Friday, July 17, 2009

Paris Hilton film trial rooted in Ponzi scheme

Paris Hilton film trial rooted in Ponzi scheme

In an odd intersection of showbiz and securities fraud, proving a claim that Paris Hilton was a lousy pitchwoman would benefit investors jilted by a Ponzi scheme she had no part in.

A federal lawsuit set to go to trial Thursday against Hilton contends she didn't do enough to promote the 2006 sorority hijinks movie "Pledge This!" and seeks about $8 million in damages from Hilton and her company, Paris Hilton Entertainment Inc.

One of the main investors in the box-office bomb was once a high-flying concert and theater promoter from Miami named Jack Utsick, who was listed as one of the movie's producers. When the admittedly bad movie lost money, his now-defunct Worldwide Entertainment Group took a financial hit.

But it's not Utsick who's suing Hilton. Rather, the lawsuit stems from an effort to repay people ripped off in what federal securities investigators say was a $300 million Ponzi scheme hatched by Utsick. Hilton's work on the film had nothing to do with the scheme.

The Securities and Exchange Commission said Worldwide Entertainment was a multimillion-dollar fraud and won a civil judgment earlier this year against Utsick and several associates. A federal judge appointed attorney Michael Goldberg as receiver to collect as much money as possible for some 3,300 wronged investors.

It was Goldberg who filed the lawsuit against Hilton. He claims she failed to adequately promote the DVD release for "Pledge This!" and that she deprived the film's investors of $8.3 million in profits by not cooperating.

Hilton and her attorneys claim she went the extra mile to plug the movie, which played in just 25 theaters and made only about $2.9 million worldwide, according to court documents. Hilton, 28, is expected to testify in the three-day bench trial before U.S. District Judge Federico Moreno.

In a deposition, Hilton said she did promotion events at the Cannes Film Festival in France, appeared at the movie's Chicago premiere and generally mentioned it publicly whenever possible.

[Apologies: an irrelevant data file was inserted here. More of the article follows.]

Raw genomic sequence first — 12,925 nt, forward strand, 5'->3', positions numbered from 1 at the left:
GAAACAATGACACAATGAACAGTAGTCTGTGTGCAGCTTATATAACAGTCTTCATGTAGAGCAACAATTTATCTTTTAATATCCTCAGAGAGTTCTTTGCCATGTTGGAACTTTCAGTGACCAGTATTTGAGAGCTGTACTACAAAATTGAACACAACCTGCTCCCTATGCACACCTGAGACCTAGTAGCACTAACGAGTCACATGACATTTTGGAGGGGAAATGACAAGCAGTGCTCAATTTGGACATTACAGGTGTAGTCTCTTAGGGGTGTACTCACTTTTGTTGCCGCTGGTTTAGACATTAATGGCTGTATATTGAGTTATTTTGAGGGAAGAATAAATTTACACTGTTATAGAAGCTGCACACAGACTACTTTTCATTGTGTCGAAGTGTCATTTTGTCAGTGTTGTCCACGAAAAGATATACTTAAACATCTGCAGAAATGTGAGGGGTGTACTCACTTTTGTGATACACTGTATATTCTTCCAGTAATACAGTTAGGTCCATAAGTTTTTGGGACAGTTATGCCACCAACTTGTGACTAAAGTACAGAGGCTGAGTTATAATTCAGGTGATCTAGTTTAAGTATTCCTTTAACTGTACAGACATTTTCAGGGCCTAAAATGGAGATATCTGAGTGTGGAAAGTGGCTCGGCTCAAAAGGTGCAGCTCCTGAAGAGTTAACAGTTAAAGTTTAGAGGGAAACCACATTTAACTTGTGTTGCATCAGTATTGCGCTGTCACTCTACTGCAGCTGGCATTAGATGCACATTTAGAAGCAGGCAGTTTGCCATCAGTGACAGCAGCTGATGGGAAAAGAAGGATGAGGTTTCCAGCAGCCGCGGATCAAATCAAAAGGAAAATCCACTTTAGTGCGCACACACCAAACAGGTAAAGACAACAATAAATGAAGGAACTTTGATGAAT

"Any chance I got, any red carpet, any press, if I was doing something for another product, even if I wasn't asked about it, I would just bring it up," she said.

Goldberg, however, contends that she rejected numerous TV talk shows and wouldn't do several radio or magazine interviews to promote the movie despite a contract requiring her to do so. But Hilton, who was paid $1 million to act in the movie, counters she never was paid a promised $125,000 bonus.

The film's completion came as Utsick's Worldwide Entertainment venture was plummeting from its once-lofty perch that included setting up concert tours for acts such as Elton John, Shania Twain, Ricky Martin, Santana, the Pretenders and Aerosmith.

The SEC claimed in a 2006 lawsuit that Utsick and his associates ran a Ponzi scheme, promising unreasonable returns while pocketing money to fund a lavish lifestyle and paying off older investors with cash from new ones.

Utsick refused to leave Brazil, where he now lives, to give a deposition in the SEC lawsuit, contending through his attorneys that he'd be arrested in the U.S. No criminal charges have been filed against him, and Utsick claims that the SEC's allegations are wrong and plans to appeal, said his lawyer Richard Kraut.

Utsick "wants it known to all that he operated a large, worldwide business with legitimate operations," Kraut said.

U.S. District Judge Paul Huck took a different view, ordering Utsick in May to cough up more than $4.1 million in ill-gotten gains and assets that afforded him a rented luxury Miami condominium, yacht and vintage cars. Any money recovered from Utsick or the Hilton lawsuit would go to defrauded investors.

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